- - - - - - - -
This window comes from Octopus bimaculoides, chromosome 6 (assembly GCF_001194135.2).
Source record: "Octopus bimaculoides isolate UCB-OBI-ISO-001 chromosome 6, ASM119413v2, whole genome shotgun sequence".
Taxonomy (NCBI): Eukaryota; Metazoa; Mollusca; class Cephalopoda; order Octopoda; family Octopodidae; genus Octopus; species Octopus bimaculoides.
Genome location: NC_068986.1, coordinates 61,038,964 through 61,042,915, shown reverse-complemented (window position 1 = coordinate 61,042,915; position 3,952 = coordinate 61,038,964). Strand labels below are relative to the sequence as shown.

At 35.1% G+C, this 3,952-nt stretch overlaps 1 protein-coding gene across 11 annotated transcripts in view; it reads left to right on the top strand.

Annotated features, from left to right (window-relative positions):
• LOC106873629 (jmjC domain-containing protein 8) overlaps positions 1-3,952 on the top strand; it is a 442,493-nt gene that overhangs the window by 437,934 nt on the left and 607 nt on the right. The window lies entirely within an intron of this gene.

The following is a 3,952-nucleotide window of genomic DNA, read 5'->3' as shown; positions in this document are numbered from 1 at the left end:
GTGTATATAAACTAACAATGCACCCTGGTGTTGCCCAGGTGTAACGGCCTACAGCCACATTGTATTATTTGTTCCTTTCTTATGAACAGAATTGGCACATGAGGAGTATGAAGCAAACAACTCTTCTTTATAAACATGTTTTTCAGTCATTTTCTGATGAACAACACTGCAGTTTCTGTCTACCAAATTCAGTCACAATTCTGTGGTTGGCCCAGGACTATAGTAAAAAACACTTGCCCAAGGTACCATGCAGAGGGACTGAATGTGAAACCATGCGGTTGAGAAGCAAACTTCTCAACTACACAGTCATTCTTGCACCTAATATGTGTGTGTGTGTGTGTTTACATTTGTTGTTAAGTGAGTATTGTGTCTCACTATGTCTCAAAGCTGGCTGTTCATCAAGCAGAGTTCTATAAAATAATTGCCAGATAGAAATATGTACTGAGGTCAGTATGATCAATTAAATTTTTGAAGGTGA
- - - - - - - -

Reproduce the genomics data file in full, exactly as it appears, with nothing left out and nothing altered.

This window comes from Octopus bimaculoides, chromosome 6 (assembly GCF_001194135.2).
Source record: "Octopus bimaculoides isolate UCB-OBI-ISO-001 chromosome 6, ASM119413v2, whole genome shotgun sequence".
Taxonomy (NCBI): Eukaryota; Metazoa; Mollusca; class Cephalopoda; order Octopoda; family Octopodidae; genus Octopus; species Octopus bimaculoides.
Genome location: NC_068986.1, coordinates 61,038,964 through 61,042,915, shown reverse-complemented (window position 1 = coordinate 61,042,915; position 3,952 = coordinate 61,038,964). Strand labels below are relative to the sequence as shown.

At 35.1% G+C, this 3,952-nt stretch overlaps 1 protein-coding gene across 11 annotated transcripts in view; it reads left to right on the top strand.

Annotated features, from left to right (window-relative positions):
• LOC106873629 (jmjC domain-containing protein 8) overlaps positions 1-3,952 on the top strand; it is a 442,493-nt gene that overhangs the window by 437,934 nt on the left and 607 nt on the right. The window lies entirely within an intron of this gene.

The following is a 3,952-nucleotide window of genomic DNA, read 5'->3' as shown; positions in this document are numbered from 1 at the left end:
GTGTATATAAACTAACAATGCACCCTGGTGTTGCCCAGGTGTAACGGCCTACAGCCACATTGTATTATTTGTTCCTTTCTTATGAACAGAATTGGCACATGAGGAGTATGAAGCAAACAACTCTTCTTTATAAACATGTTTTTCAGTCATTTTCTGATGAACAACACTGCAGTTTCTGTCTACCAAATTCAGTCACAATTCTGTGGTTGGCCCAGGACTATAGTAAAAAACACTTGCCCAAGGTACCATGCAGAGGGACTGAATGTGAAACCATGCGGTTGAGAAGCAAACTTCTCAACTACACAGTCATTCTTGCACCTAATATGTGTGTGTGTGTGTGTTTACATTTGTTGTTAAGTGAGTATTGTGTCTCACTATGTCTCAAAGCTGGCTGTTCATCAAGCAGAGTTCTATAAAATAATTGCCAGATAGAAATATGTACTGAGGTCAGTATGATCAATTAAATTTTTGAAGGTGA